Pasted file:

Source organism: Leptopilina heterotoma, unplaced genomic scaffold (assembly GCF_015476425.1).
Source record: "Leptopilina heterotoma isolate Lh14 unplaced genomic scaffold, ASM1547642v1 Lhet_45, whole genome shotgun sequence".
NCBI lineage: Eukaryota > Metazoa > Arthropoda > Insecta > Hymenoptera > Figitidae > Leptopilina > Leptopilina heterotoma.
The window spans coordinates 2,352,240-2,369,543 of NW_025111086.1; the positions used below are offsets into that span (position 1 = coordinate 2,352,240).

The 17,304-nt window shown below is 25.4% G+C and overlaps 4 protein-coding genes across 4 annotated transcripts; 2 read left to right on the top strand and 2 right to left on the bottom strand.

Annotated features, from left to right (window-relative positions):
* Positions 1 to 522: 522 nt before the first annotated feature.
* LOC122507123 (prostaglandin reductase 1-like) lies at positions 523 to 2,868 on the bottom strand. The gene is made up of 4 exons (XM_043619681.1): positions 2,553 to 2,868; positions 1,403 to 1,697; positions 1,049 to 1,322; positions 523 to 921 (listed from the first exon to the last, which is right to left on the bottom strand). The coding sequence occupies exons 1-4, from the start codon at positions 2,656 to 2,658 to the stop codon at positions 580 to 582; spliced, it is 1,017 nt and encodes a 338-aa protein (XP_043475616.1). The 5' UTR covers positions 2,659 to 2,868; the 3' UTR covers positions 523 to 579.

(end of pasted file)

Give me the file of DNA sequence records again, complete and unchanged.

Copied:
Source organism: Leptopilina heterotoma, unplaced genomic scaffold (assembly GCF_015476425.1).
Source record: "Leptopilina heterotoma isolate Lh14 unplaced genomic scaffold, ASM1547642v1 Lhet_45, whole genome shotgun sequence".
NCBI lineage: Eukaryota > Metazoa > Arthropoda > Insecta > Hymenoptera > Figitidae > Leptopilina > Leptopilina heterotoma.
The window spans coordinates 2,352,240-2,369,543 of NW_025111086.1; the positions used below are offsets into that span (position 1 = coordinate 2,352,240).

The 17,304-nt window shown below is 25.4% G+C and overlaps 4 protein-coding genes across 4 annotated transcripts; 2 read left to right on the top strand and 2 right to left on the bottom strand.

Annotated features, from left to right (window-relative positions):
* Positions 1 to 522: 522 nt before the first annotated feature.
* LOC122507123 (prostaglandin reductase 1-like) lies at positions 523 to 2,868 on the bottom strand. The gene is made up of 4 exons (XM_043619681.1): positions 2,553 to 2,868; positions 1,403 to 1,697; positions 1,049 to 1,322; positions 523 to 921 (listed from the first exon to the last, which is right to left on the bottom strand). The coding sequence occupies exons 1-4, from the start codon at positions 2,656 to 2,658 to the stop codon at positions 580 to 582; spliced, it is 1,017 nt and encodes a 338-aa protein (XP_043475616.1). The 5' UTR covers positions 2,659 to 2,868; the 3' UTR covers positions 523 to 579.